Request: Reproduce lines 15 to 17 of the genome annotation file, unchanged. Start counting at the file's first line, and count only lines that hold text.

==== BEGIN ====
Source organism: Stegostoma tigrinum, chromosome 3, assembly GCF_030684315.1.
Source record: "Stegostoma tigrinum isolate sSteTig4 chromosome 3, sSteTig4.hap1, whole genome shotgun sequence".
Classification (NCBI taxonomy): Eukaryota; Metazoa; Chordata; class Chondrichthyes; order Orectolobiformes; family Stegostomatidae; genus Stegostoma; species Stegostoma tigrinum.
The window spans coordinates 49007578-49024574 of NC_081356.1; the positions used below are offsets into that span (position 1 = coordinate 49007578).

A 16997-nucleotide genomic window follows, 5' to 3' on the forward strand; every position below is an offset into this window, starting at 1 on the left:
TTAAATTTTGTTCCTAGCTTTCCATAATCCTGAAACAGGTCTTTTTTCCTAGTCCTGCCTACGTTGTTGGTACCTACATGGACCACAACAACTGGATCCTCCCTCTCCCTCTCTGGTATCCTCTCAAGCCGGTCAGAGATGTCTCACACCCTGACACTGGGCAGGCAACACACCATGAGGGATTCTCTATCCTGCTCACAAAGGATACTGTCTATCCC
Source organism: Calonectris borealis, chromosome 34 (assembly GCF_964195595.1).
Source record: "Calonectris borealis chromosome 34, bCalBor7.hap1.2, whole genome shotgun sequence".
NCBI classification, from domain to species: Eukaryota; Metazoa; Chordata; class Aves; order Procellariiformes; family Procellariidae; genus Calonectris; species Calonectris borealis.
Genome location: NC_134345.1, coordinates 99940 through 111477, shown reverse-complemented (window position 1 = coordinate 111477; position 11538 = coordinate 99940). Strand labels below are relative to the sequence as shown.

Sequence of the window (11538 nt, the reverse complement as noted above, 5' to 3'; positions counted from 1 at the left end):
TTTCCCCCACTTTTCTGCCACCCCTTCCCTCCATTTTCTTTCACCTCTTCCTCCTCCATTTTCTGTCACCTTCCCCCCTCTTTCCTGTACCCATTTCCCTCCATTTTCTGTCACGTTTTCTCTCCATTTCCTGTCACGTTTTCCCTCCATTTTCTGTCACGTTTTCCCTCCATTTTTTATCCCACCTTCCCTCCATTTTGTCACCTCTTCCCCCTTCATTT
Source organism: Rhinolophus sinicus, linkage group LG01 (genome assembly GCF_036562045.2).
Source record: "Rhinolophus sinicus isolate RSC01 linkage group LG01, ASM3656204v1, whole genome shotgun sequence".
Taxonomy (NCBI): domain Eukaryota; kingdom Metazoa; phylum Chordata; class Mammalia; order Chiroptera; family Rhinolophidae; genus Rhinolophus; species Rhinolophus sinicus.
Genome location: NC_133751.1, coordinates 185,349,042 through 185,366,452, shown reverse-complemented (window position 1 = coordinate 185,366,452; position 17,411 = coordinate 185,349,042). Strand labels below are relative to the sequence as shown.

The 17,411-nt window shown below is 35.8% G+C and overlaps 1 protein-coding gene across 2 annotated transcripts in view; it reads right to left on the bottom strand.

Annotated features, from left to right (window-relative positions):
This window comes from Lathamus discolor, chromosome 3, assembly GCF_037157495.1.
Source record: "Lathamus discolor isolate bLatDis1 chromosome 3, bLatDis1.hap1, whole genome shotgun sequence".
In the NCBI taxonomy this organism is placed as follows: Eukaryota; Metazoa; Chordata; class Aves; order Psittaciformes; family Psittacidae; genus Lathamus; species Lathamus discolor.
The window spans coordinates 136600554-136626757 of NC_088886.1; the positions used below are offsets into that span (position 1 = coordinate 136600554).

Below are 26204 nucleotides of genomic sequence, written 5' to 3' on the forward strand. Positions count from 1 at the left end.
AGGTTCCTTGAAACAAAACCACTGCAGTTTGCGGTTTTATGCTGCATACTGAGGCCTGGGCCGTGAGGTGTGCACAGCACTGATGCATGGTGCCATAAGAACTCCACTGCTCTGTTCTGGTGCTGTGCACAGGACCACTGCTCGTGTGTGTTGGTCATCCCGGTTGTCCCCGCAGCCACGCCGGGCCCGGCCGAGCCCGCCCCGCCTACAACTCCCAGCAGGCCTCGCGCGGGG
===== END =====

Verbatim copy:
Taxonomy (NCBI): domain Eukaryota; kingdom Metazoa; phylum Chordata; class Mammalia; order Chiroptera; family Rhinolophidae; genus Rhinolophus; species Rhinolophus sinicus.
Genome location: NC_133751.1, coordinates 185,349,042 through 185,366,452, shown reverse-complemented (window position 1 = coordinate 185,366,452; position 17,411 = coordinate 185,349,042). Strand labels below are relative to the sequence as shown.

The 17,411-nt window shown below is 35.8% G+C and overlaps 1 protein-coding gene across 2 annotated transcripts in view; it reads right to left on the bottom strand.